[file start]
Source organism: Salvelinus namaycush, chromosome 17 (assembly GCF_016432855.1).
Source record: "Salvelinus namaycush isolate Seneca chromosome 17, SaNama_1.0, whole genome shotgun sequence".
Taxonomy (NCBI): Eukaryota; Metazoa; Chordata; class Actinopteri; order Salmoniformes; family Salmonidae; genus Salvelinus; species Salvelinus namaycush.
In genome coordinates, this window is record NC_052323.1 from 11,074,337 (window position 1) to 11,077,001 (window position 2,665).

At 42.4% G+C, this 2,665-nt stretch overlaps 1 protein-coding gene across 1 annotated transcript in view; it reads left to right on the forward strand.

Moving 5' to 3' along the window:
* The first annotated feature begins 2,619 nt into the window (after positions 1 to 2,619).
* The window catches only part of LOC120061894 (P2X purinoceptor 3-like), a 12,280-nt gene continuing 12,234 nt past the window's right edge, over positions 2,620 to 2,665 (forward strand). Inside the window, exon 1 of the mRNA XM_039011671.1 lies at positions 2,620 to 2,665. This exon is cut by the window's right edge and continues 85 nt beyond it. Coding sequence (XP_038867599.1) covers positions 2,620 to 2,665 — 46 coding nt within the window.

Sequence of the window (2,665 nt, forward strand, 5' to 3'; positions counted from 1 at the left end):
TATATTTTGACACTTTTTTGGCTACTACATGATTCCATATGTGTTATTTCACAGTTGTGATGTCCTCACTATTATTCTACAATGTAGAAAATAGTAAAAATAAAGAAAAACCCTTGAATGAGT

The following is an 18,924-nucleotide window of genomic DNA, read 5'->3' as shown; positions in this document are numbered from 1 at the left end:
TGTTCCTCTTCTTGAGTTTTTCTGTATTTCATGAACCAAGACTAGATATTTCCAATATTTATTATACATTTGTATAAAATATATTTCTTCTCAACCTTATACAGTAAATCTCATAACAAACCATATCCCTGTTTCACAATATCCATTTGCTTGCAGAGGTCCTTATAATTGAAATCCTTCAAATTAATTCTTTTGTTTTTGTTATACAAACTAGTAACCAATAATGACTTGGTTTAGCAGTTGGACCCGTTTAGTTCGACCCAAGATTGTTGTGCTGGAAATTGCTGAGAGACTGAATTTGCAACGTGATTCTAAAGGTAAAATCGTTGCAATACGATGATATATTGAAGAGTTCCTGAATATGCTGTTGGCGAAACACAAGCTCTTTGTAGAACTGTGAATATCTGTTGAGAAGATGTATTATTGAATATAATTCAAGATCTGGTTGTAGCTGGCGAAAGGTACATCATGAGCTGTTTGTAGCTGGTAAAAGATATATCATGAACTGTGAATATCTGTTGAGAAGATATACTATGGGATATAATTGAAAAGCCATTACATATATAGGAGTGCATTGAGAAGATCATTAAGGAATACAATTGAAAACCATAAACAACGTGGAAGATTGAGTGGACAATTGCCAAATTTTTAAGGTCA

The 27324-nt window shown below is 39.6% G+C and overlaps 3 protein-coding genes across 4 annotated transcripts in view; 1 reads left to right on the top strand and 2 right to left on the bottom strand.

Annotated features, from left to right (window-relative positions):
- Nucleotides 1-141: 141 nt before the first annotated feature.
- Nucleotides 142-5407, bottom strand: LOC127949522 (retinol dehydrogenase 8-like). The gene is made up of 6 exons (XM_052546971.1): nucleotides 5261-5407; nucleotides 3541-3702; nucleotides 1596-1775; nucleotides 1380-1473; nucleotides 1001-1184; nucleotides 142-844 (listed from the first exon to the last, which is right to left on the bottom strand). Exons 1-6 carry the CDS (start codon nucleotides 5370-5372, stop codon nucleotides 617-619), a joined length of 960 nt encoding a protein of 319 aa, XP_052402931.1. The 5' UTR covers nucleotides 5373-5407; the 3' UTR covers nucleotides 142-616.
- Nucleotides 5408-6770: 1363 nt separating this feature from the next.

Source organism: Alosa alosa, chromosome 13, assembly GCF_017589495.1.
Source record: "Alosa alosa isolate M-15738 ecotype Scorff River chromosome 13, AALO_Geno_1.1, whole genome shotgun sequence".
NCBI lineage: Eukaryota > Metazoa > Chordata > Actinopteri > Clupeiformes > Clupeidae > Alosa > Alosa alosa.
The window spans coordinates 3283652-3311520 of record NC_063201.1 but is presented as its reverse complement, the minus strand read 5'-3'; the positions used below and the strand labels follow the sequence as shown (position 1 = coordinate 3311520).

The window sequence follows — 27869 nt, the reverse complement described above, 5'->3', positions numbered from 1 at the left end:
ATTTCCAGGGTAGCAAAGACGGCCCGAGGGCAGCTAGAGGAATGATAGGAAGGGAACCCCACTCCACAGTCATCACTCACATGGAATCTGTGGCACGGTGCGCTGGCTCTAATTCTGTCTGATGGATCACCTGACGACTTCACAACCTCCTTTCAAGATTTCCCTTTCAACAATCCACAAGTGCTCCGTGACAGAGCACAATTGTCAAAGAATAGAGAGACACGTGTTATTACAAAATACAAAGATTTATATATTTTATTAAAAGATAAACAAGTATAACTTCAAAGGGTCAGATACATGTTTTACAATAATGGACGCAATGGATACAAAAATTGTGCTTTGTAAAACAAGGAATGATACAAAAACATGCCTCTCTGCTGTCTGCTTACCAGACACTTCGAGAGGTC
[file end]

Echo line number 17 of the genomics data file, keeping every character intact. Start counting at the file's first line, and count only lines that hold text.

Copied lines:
- Nucleotides 5408-6770: 1363 nt separating this feature from the next.